10 December 2015
Europe’s Cyber Security Directive which aims to strengthen European resilience to cyber-attack will have substantial implications for key infrastructure providers such as communications, cloud computing, some e-commerce platforms, healthcare, energy, banking and transport operators.
The Directive is intended to improve the ability of member states to co-operate and respond to cyber threats. The Directive will introduce mandatory reporting of security breaches for key infrastructure providers in energy, transport, financial markets, health and water. Once the Directive has been approved in Europe member states will have 21 months to implement the Directive in National Law and a further 6 months to identify “operators of essential services”. These operators will be subject to enhanced security requirements and will be subject to the mandatory reporting requirement.
Member states will be required to introduce Computer Security Incident Response Teams (CSIRTs) who will work co-operatively with the EU Agency for Network and Information Security (ENISA) to improve cross border incident handling and response.
Presently, ENISA is reporting that security incidents and human error in these key infrastructures result in annual losses in the range of €260- €340 billion Euros, and that presently there is no co-ordinated approach to security and reporting within the EU (1).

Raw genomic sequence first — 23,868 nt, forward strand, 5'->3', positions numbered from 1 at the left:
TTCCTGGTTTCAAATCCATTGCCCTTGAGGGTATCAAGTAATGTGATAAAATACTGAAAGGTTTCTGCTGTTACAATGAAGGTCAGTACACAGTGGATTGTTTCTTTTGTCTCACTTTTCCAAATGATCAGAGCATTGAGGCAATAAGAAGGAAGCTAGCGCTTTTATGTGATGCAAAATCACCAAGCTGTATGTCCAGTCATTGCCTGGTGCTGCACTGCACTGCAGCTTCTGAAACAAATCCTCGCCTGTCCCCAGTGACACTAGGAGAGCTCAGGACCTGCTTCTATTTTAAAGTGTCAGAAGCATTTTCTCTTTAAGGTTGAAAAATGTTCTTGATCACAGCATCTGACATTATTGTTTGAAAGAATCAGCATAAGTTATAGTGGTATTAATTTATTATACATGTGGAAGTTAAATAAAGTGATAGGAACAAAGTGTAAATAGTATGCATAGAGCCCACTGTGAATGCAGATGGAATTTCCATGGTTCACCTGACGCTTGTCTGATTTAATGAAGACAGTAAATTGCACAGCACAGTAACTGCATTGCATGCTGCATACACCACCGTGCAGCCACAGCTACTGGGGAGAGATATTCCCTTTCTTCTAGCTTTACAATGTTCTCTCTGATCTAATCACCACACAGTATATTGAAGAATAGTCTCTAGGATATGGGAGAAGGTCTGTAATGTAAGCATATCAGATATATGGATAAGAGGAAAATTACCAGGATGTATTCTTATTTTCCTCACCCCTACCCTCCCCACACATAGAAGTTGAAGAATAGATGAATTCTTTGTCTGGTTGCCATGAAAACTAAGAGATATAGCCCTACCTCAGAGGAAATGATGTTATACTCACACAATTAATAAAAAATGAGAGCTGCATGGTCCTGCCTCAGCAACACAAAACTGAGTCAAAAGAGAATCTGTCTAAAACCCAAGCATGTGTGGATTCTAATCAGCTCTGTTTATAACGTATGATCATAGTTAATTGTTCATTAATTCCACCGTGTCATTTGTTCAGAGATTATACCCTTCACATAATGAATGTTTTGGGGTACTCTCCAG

The text of the Directive text still needs to be formally approved by member states, the presidency will present the text for approval by member states' ambassadors at the Permanent Representatives Committee on 18 December 2015 (2). Formal adoption by both the Council and the Parliament is required before the Directive will become law in Europe.
The changes are, however, likely to lead to greater continuity in respect of security standards which will benefit those providers with operations in multiple European jurisdictions. Commentators are calling for a light touch from regulators, particularly, given the wide scope of services including information and communication technology services that may be covered by the Directive (3).
Although the immediate effects of increased security requirements will be felt most keenly by large infrastructure service providers, we anticipate a knock on effect as these larger operators look to secure their supply chains by imposing increased security requirements in contracts and procurement processes.
Paul Motion, Partner & Solicitor Advocate firstname.lastname@example.org T: 0131 222 2939
- Society for Computers and Law, ‘Cybersecurity Directive Pending’ 8 December 2015